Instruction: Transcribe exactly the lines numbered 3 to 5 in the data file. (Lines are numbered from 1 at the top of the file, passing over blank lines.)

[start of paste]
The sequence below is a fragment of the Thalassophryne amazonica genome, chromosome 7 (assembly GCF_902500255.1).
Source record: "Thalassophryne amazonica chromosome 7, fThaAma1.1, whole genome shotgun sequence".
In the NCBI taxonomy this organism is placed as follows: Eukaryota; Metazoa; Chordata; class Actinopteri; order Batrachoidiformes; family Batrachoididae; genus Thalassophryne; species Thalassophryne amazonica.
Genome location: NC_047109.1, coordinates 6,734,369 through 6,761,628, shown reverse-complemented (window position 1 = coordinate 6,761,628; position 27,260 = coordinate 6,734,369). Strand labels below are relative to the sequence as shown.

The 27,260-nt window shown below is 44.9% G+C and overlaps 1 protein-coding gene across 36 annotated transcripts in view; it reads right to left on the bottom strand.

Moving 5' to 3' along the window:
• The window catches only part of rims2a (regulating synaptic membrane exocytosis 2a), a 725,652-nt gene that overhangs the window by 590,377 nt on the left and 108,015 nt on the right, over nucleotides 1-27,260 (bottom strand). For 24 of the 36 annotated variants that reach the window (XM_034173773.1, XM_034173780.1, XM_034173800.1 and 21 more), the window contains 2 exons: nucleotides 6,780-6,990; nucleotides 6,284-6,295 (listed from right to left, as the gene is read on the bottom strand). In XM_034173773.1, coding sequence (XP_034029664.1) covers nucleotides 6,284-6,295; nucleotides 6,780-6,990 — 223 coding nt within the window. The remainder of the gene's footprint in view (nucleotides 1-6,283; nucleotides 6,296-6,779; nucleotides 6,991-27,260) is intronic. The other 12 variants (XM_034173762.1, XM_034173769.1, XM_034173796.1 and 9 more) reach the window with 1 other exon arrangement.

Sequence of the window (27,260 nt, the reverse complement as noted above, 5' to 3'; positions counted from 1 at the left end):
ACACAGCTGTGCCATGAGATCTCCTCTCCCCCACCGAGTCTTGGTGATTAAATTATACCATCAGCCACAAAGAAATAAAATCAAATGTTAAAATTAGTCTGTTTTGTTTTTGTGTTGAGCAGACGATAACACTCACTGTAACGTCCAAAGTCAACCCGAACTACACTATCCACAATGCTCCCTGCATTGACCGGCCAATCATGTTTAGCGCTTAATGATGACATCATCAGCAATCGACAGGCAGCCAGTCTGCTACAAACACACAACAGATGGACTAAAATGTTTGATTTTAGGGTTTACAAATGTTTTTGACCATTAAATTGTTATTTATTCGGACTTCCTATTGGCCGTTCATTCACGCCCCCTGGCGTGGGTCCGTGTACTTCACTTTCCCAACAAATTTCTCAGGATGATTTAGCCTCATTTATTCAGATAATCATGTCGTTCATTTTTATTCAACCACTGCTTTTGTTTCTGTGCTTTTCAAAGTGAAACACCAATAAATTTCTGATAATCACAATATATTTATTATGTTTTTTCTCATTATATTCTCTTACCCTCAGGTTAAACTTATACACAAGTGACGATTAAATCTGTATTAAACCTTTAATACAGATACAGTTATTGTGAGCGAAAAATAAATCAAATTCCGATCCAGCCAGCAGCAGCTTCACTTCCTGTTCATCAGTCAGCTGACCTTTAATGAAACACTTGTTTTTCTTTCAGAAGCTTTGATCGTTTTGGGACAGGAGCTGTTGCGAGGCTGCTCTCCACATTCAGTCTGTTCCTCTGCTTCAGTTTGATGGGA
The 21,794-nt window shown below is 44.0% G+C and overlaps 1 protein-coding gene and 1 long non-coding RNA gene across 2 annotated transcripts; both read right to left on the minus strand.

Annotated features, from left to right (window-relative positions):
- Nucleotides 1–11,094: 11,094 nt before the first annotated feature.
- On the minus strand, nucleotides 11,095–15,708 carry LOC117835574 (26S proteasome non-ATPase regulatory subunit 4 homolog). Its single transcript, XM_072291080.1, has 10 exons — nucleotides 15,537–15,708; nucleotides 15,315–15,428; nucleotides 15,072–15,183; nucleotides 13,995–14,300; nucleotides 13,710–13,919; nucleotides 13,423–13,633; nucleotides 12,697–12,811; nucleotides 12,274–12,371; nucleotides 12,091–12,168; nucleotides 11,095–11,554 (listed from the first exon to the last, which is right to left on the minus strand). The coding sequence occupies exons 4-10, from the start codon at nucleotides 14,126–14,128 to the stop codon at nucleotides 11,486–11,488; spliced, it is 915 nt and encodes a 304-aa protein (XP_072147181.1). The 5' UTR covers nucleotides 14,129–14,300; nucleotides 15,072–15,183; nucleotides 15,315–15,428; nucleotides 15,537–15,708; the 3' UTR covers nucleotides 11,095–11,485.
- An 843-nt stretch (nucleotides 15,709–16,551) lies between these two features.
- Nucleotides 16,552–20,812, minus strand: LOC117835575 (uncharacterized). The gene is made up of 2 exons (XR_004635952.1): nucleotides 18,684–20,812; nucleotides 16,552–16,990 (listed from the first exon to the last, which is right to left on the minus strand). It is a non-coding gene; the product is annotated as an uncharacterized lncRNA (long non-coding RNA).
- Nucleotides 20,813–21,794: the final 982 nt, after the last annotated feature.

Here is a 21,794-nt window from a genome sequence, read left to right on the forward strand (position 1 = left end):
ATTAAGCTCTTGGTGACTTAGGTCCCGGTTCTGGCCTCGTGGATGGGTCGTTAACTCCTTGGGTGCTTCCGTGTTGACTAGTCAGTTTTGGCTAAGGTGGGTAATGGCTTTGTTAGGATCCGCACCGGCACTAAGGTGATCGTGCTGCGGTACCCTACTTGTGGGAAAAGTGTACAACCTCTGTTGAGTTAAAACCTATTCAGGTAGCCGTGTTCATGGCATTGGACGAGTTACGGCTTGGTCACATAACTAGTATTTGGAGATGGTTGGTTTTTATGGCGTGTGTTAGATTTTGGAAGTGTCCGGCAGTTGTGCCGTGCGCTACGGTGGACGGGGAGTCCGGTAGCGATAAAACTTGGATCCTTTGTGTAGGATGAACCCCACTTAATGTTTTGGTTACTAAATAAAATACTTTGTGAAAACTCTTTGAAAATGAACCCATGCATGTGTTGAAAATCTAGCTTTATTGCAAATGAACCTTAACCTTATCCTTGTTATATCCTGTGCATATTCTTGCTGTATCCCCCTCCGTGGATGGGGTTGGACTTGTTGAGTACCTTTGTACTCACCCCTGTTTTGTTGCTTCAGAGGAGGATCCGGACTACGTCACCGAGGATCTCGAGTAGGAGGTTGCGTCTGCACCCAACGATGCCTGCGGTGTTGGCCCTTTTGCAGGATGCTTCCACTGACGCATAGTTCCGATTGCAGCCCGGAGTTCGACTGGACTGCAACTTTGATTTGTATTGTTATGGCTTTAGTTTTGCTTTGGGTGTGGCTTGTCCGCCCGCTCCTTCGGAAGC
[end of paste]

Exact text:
In the NCBI taxonomy this organism is placed as follows: Eukaryota; Metazoa; Chordata; class Actinopteri; order Batrachoidiformes; family Batrachoididae; genus Thalassophryne; species Thalassophryne amazonica.
Genome location: NC_047109.1, coordinates 6,734,369 through 6,761,628, shown reverse-complemented (window position 1 = coordinate 6,761,628; position 27,260 = coordinate 6,734,369). Strand labels below are relative to the sequence as shown.

The 27,260-nt window shown below is 44.9% G+C and overlaps 1 protein-coding gene across 36 annotated transcripts in view; it reads right to left on the bottom strand.